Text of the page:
The Straits Times, Singapore, 9 November 2002

Instructor jailed for molesting 10 girls

He is jailed for four years after pretending to check their heartbeat at a camp as they do a night-time forest walk to build up their courage

By Dawn Wong

HAVING to walk through a forested area alone in the dark, as part of a camp programme, was scary enough for 10 Primary 5 schoolgirls - without having their camp instructor paw them.

But on the night of May 17, Kek Kah Gee, 28, their camp instructor, appeared during their 500 m 'solo walk', which was meant to build courage, to molest them.

On the pretext of checking their heartbeat to see if they were scared, he touched their breasts and chests.

Approaching them one by one, the freelance instructor with outdoor group Saint Adventures, even slipped his hand under some of the girls' T-shirts.

Yesterday, he pleaded guilty to 10 charges of outraging their modesty in a district court. Twelve similar charges were taken into consideration.

Kek was jailed for four years and given the maximum number of strokes of the cane - 24.

District Judge Wong Keen Onn called Kek's crimes 'despicable' and 'perverse'.

He said: 'You have tarnished the good reputation of volunteer teachers who selflessly devote their time to children. You have caused unwanted psychological trauma to the children.'

The girls, who cannot be named, are all aged 10 to 11, from a school in the north. They were part of a 300-strong group, which was attending a three-day camp at Sarimbun Scout Camp.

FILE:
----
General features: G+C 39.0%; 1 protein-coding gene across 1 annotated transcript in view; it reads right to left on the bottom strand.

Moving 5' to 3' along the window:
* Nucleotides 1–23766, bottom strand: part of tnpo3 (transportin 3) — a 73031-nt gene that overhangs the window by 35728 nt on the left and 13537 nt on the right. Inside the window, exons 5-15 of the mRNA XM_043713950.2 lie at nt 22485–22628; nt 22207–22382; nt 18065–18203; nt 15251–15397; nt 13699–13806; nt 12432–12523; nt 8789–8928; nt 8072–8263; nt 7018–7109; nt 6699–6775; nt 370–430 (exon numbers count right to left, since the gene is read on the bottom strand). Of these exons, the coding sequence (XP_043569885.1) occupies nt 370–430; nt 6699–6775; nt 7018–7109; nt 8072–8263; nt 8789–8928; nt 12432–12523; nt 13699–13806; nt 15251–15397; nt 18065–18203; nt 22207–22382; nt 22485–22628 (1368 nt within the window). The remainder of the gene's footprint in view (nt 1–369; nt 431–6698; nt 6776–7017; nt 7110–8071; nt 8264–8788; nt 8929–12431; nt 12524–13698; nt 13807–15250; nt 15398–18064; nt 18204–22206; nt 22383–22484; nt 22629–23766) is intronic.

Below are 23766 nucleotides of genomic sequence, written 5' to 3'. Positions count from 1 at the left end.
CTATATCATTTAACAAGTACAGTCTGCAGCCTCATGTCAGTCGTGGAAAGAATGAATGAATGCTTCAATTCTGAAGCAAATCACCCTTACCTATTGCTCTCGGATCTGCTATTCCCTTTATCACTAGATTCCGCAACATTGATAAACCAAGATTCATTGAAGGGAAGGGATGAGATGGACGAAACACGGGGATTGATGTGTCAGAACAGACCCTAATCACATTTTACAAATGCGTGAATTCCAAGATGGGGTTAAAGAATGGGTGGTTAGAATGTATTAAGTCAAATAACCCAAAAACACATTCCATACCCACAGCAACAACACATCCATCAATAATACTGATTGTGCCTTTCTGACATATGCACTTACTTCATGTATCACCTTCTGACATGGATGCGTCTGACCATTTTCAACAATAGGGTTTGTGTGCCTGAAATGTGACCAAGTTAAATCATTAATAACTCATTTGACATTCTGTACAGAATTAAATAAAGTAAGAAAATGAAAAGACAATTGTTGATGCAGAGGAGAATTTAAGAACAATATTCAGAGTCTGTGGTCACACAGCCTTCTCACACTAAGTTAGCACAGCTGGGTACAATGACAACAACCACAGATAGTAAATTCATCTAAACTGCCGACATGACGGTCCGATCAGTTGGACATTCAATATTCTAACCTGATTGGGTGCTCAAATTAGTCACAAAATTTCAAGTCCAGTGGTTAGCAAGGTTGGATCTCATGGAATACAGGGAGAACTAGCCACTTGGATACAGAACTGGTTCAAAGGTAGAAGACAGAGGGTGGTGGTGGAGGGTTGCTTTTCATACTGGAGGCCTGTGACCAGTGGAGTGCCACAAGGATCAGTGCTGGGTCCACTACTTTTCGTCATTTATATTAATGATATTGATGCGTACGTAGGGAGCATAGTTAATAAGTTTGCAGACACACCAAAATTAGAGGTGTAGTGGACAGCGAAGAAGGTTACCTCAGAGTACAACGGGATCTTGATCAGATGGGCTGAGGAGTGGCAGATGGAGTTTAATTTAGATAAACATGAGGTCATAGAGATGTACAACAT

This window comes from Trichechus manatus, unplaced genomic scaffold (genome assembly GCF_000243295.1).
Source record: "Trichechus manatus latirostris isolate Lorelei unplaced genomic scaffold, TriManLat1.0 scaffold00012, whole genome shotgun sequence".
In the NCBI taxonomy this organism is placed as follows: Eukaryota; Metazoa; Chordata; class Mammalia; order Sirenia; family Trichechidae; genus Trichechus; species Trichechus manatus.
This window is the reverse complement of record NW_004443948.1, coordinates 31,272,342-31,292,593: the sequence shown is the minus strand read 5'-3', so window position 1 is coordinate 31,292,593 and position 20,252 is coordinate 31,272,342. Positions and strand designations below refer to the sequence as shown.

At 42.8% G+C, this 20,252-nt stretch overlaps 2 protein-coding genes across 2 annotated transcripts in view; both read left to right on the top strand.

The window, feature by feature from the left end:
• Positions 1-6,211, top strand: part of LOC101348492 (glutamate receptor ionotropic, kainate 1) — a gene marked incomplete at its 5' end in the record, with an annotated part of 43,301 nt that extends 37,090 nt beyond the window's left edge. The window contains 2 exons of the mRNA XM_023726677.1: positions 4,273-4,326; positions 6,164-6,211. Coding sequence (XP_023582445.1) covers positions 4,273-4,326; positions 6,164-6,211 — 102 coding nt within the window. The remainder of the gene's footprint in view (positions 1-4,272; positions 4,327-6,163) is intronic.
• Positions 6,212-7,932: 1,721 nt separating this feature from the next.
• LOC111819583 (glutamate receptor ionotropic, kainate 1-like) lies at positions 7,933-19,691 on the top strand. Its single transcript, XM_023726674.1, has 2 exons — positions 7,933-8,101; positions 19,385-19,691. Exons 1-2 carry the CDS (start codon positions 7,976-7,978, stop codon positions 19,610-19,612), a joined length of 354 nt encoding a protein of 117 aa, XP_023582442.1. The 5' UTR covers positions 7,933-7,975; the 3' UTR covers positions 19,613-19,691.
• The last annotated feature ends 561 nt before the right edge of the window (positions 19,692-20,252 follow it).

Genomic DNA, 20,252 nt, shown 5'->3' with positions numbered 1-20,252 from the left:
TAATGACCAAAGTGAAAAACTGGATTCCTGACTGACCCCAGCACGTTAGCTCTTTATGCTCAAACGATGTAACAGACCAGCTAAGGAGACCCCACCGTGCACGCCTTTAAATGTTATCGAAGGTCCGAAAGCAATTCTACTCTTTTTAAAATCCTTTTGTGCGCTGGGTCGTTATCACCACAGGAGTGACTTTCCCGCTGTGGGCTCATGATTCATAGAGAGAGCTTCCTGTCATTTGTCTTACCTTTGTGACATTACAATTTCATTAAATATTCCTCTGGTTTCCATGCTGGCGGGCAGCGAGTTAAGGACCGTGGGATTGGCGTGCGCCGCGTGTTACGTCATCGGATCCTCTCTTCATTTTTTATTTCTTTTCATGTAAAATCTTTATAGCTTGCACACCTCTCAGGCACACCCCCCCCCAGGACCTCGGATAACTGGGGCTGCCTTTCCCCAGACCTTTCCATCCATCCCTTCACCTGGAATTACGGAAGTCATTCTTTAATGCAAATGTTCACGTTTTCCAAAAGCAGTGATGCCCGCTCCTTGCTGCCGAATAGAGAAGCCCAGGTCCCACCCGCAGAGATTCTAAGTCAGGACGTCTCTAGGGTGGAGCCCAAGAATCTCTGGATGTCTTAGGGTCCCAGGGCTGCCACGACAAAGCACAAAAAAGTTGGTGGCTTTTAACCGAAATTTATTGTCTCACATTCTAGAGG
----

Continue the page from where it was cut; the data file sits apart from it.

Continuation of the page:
Kek, accompanied by another colleague, supervised the walk that night.

The students were arranged such that they were separated by a distance of 50 m from each other. Four students acted as 'markers' to guide their friends along the route.

Later in the night, when the victims had returned to the campsite, they spoke to each other about what Kek had done to them and decided to report the matter to their teachers.

When The Straits Times spoke to Saint Adventures' 33-year-old manager Edmond Tan yesterday, he said the group deeply regretted the incident.

He said: 'We will continue to be ever vigilant and will take great pains to prevent this from happening again.'

Copyright © 2002 Singapore Press Holdings. All rights reserved.

Corpun file 10058 at


The Straits Times, Singapore, 20 November 2002

Extra strokes for damaging son's brain

A JOBLESS man who wanted to withdraw his appeal in the High Court yesterday against a sentence of three years' jail and six strokes of the cane had the number of strokes doubled instead.

The 36-year-old had caused serious brain damage to his baby son by slapping him repeatedly last November because he was fed up with the infant's incessant crying.

The boy, now 15 months old, has been referred to a special school for therapy. He was not able to crawl even when he was 11 months old, according to a medical report.

Yesterday, when the man's appeal came up for hearing, his lawyer tried to withdraw it. But Chief Justice Yong Pung How went ahead with the hearing.

He asked the man: 'What were you trying to do? Murder your three-month-old baby by slapping and slapping him until he was unconscious? And now, he is maimed for life.'

The man said that he did not do so intentionally. 'I did not think it was serious,' he said. He added that he also had a three-year-old daughter but did not hit her.

He explained that he had been under pressure because he was unemployed and on the verge of bankruptcy. But CJ Yong said that was no reason for him to slap his son.

Deputy Public Prosecutor David Chew told the court that while the jail term was adequate, six strokes of the cane was lenient.

Agreeing, the Chief Justice ordered the man to be caned 12 strokes. 'You're very lucky I didn't give you 24 strokes,' he told him.

The injuries were discovered by the baby's mother, 33. The father, who cannot be named to protect the child's identity, pleaded guilty and was sentenced on Sept 18 for causing grievous hurt to his son.

Copyright © 2002 Singapore Press Holdings. All rights reserved.